Excellent essay by Richard Stith on assisted suicide

Here is a link to an excellent essay by Richard Stith entitled “Making Death Easier Makes Life Harder.” Here is his concluding paragraph:

“Each withdrawal of protection against suicide endangers not only the lives but also the human dignity and support relationships of persons with burdensome infirmities. By contrast, when our law and culture treat suicide as a tragic rather than a benign choice and refuse to facilitate it, those most in need are more likely to receive sympathetic help rather than guilt-inducing blame and resentment. Opponents of the legalization of assisted suicide thus have not only strong pro-life arguments but also telling quality-of-life arguments that they need to bring up whenever any right to suicide is being debated.”

The Disabled and the Right to Life

Here is a link to a recent story by Dr. Rebecca Oas the work of UN committees (including the Committee on the Rights of Persons with Disabilities) supporting abortion on disabled children.

Such stories remind us of the critical work that groups such as Not Dead Yet perform in fighting for the rights of the disabled.

Here is a link to William Peace’s blog, Bad Cripple. Peace is a Board member of Not Dead Yet who often writes in opposition to assisted suicide for the disabled. Here is an example of one such post from earlier this year.

Thanks to UFL stalwart Jeff Koloze for suggesting that we highlight the important work of William Peace.

Eighth Circuit Reverses Injunction against Missouri Abortion Law

Here is a LifeNews story about the September 10, 2018 decision of the Eighth Circuit reversing a ruling that enjoined the application of a Missouri abortion statute. The law requires that abortionists have admitting privileges at local hospitals and also requires abortion clinics to meet state requirements for ambulatory surgical centers.  The Missouri law is similar to the Texas statute that the Supreme Court invalidated in Whole Woman’s Health v. Hellerstedt (2016).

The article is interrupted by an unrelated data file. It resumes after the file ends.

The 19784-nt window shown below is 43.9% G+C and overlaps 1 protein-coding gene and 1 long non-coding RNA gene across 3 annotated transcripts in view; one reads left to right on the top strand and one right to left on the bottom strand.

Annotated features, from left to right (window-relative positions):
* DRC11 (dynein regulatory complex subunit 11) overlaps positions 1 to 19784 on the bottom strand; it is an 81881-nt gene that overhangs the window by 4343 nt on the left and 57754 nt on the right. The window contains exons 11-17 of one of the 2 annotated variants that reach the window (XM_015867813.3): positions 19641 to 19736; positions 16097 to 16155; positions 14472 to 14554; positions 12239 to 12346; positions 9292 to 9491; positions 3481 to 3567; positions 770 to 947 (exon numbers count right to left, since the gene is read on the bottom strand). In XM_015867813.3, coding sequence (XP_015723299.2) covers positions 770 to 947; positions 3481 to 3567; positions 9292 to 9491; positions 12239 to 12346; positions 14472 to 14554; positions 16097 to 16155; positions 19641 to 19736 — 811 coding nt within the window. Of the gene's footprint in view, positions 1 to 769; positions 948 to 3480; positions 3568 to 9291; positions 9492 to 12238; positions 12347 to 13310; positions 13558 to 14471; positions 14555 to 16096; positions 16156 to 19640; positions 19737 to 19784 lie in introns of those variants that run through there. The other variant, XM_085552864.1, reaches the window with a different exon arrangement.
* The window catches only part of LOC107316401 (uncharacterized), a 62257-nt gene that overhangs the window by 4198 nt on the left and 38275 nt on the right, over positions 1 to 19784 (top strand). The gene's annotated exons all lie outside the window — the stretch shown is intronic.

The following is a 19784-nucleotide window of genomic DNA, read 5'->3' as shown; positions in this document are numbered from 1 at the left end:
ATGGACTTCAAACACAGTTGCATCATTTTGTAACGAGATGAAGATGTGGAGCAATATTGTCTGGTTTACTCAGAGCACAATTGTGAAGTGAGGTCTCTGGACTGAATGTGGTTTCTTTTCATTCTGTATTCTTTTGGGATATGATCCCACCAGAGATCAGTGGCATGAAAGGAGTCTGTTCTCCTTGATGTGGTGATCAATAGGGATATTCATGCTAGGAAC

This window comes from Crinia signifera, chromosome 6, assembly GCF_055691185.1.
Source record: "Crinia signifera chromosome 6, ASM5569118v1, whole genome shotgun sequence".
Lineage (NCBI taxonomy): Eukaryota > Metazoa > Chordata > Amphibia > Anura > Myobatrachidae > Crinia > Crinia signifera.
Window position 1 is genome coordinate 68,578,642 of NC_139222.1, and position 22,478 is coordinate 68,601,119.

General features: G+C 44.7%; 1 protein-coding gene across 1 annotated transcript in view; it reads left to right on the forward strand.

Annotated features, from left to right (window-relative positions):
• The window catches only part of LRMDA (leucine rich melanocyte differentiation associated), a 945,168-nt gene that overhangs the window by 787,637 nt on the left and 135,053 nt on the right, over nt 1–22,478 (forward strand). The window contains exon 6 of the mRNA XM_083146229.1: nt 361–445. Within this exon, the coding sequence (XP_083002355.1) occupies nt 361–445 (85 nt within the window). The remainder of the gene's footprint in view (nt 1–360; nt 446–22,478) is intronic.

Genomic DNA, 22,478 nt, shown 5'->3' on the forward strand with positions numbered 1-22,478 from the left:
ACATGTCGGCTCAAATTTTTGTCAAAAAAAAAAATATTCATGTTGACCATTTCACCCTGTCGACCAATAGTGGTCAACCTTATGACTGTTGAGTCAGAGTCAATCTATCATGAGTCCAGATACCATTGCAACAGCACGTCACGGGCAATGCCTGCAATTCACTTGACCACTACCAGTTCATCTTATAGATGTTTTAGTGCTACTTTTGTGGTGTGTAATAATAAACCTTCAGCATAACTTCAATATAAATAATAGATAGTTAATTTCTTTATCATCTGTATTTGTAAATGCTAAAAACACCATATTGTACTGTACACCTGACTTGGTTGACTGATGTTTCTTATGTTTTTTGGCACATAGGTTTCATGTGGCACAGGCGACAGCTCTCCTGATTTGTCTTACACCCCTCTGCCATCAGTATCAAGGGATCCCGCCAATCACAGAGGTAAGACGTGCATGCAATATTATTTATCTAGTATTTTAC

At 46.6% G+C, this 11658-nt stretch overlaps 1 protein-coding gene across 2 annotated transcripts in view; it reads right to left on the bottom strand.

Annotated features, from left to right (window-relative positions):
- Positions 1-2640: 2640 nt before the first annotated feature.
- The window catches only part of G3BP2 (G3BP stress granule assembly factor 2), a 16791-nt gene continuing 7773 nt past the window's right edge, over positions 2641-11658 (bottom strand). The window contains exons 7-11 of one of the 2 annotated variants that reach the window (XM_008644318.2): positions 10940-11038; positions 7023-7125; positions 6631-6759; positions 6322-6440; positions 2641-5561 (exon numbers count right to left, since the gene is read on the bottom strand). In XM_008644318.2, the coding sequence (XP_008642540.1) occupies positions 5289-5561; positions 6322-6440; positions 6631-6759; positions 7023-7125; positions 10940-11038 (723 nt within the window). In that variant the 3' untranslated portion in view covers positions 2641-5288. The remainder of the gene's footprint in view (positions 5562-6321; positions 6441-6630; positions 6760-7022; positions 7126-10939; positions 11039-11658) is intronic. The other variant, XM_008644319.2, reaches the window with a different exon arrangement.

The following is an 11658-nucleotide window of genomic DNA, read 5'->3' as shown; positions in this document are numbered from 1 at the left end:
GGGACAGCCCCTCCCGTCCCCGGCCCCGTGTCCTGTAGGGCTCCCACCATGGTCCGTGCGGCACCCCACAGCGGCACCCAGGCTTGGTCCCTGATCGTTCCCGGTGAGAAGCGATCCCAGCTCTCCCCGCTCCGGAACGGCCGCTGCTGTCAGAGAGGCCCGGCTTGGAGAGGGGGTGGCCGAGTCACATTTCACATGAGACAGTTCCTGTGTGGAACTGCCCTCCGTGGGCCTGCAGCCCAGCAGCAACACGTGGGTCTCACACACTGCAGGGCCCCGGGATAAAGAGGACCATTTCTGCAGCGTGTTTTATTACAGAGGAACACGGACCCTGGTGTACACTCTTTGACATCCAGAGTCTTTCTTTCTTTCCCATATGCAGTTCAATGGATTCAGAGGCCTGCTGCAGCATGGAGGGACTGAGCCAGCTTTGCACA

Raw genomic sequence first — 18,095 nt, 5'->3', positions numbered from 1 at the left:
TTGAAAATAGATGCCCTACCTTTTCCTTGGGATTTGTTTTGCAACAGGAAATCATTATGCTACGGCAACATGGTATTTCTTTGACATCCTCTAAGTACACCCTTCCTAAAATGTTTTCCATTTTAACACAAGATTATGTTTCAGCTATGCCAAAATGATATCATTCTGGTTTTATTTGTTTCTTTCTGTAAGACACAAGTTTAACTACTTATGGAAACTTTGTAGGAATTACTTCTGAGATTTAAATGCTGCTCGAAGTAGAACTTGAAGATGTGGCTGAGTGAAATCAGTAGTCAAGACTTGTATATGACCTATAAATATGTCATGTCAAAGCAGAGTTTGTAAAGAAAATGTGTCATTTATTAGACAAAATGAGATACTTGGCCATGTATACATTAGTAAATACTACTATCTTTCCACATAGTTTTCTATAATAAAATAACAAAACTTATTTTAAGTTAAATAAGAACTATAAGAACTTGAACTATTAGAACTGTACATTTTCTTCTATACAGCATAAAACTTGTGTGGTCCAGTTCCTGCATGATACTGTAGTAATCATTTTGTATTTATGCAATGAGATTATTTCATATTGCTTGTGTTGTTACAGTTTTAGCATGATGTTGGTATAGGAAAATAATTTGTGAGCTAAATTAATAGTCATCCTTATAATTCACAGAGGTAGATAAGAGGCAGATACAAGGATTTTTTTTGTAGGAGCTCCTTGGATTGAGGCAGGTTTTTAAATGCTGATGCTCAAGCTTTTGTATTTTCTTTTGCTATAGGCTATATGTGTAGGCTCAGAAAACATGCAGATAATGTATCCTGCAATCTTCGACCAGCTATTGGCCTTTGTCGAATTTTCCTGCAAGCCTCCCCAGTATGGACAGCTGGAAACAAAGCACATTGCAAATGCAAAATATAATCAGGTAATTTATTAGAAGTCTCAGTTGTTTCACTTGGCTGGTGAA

The Eighth Circuit held that the lower court’s ruling was premature since the lower court based its ruling “on less than adequate information and an insufficient regard for the relevant [legal] standard.” The appellate court sent the case back to the lower court for additional fact-finding.

New issue of ProVita, the University Faculty for Life newsletter

Here is a link to the latest issue of ProVita, the newsletter of University Faculty for Life. Thanks to Dr. Margaret Hughes (Thomas Aquinas College) for her work in editing the newsletter!!!

Economist debate on assisted suicide

Here  is a link to a BioEdge story about a debate on assisted suicide published in the Economist.

Federal Court of Appeals Invalidates Alabama’s Ban on Dismemberment Abortions

Here is a link to a LifeNews.com story on the 11th Circuit’s August 22, 2018 decision in West Alabama Women’s Center v. Williamson affirming a lower court decision invalidating Alabama’s ban on dismemberment abortions. Here is a link to the court’s opinion.

An interesting feature of the decision is that both Chief Judge Carnes (the author of the lead opinion) and Judge Dubina (who wrote a short special concurrence) indicated their dissatisfaction with Roe v. Wade and Planned Parenthood v. Casey. Judge Dubina expressly noted that he agreed with Justice Thomas’s view that the Supreme Court’s abortion jurisprudence has no basis in the Constitution.  This case is likely headed to the United States Supreme Court.